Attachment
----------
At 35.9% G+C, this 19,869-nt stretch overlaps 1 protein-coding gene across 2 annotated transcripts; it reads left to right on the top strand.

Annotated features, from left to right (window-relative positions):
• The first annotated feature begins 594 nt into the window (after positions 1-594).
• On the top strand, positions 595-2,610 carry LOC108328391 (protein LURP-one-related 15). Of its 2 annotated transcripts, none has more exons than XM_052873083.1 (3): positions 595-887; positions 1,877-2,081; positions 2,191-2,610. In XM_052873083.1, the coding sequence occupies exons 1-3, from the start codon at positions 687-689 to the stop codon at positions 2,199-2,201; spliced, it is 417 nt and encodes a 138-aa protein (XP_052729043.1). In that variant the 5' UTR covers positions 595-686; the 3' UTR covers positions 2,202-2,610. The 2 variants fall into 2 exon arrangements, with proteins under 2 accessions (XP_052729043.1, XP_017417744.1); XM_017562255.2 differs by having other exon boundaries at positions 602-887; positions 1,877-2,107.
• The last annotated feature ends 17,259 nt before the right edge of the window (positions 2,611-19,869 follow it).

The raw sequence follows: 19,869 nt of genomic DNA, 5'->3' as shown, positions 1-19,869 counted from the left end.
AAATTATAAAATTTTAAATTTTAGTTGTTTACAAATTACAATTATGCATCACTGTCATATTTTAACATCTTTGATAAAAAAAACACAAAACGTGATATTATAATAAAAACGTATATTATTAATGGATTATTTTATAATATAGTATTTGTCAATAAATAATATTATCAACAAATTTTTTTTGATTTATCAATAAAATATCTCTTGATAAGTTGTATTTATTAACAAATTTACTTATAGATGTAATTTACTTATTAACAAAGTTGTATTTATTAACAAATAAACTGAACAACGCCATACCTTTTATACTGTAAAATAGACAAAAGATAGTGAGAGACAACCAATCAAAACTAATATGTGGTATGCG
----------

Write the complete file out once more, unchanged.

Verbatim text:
At 35.9% G+C, this 19,869-nt stretch overlaps 1 protein-coding gene across 2 annotated transcripts; it reads left to right on the top strand.

Annotated features, from left to right (window-relative positions):
• The first annotated feature begins 594 nt into the window (after positions 1-594).
• On the top strand, positions 595-2,610 carry LOC108328391 (protein LURP-one-related 15). Of its 2 annotated transcripts, none has more exons than XM_052873083.1 (3): positions 595-887; positions 1,877-2,081; positions 2,191-2,610. In XM_052873083.1, the coding sequence occupies exons 1-3, from the start codon at positions 687-689 to the stop codon at positions 2,199-2,201; spliced, it is 417 nt and encodes a 138-aa protein (XP_052729043.1). In that variant the 5' UTR covers positions 595-686; the 3' UTR covers positions 2,202-2,610. The 2 variants fall into 2 exon arrangements, with proteins under 2 accessions (XP_052729043.1, XP_017417744.1); XM_017562255.2 differs by having other exon boundaries at positions 602-887; positions 1,877-2,107.
• The last annotated feature ends 17,259 nt before the right edge of the window (positions 2,611-19,869 follow it).

The raw sequence follows: 19,869 nt of genomic DNA, 5'->3' as shown, positions 1-19,869 counted from the left end.
AAATTATAAAATTTTAAATTTTAGTTGTTTACAAATTACAATTATGCATCACTGTCATATTTTAACATCTTTGATAAAAAAAACACAAAACGTGATATTATAATAAAAACGTATATTATTAATGGATTATTTTATAATATAGTATTTGTCAATAAATAATATTATCAACAAATTTTTTTTGATTTATCAATAAAATATCTCTTGATAAGTTGTATTTATTAACAAATTTACTTATAGATGTAATTTACTTATTAACAAAGTTGTATTTATTAACAAATAAACTGAACAACGCCATACCTTTTATACTGTAAAATAGACAAAAGATAGTGAGAGACAACCAATCAAAACTAATATGTGGTATGCG